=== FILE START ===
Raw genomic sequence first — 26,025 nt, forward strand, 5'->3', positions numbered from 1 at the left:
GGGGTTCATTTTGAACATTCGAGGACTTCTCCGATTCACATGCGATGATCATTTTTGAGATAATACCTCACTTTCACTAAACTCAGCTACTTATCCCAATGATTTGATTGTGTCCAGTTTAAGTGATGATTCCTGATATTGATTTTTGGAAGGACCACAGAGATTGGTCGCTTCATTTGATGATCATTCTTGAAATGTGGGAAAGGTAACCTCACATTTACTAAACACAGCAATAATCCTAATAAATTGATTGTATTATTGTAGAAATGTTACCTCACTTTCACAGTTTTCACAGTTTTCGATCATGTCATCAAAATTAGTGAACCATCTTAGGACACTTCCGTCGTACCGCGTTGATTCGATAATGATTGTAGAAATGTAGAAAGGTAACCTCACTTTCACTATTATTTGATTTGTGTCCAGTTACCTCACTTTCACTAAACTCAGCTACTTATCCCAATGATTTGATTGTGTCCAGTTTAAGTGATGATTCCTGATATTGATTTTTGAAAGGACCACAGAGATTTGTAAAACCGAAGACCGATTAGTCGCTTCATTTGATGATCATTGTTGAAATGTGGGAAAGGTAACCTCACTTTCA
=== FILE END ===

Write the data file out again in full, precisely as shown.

Raw genomic sequence first — 26,025 nt, forward strand, 5'->3', positions numbered from 1 at the left:
GGGGTTCATTTTGAACATTCGAGGACTTCTCCGATTCACATGCGATGATCATTTTTGAGATAATACCTCACTTTCACTAAACTCAGCTACTTATCCCAATGATTTGATTGTGTCCAGTTTAAGTGATGATTCCTGATATTGATTTTTGGAAGGACCACAGAGATTGGTCGCTTCATTTGATGATCATTCTTGAAATGTGGGAAAGGTAACCTCACATTTACTAAACACAGCAATAATCCTAATAAATTGATTGTATTATTGTAGAAATGTTACCTCACTTTCACAGTTTTCACAGTTTTCGATCATGTCATCAAAATTAGTGAACCATCTTAGGACACTTCCGTCGTACCGCGTTGATTCGATAATGATTGTAGAAATGTAGAAAGGTAACCTCACTTTCACTATTATTTGATTTGTGTCCAGTTACCTCACTTTCACTAAACTCAGCTACTTATCCCAATGATTTGATTGTGTCCAGTTTAAGTGATGATTCCTGATATTGATTTTTGAAAGGACCACAGAGATTTGTAAAACCGAAGACCGATTAGTCGCTTCATTTGATGATCATTGTTGAAATGTGGGAAAGGTAACCTCACTTTCA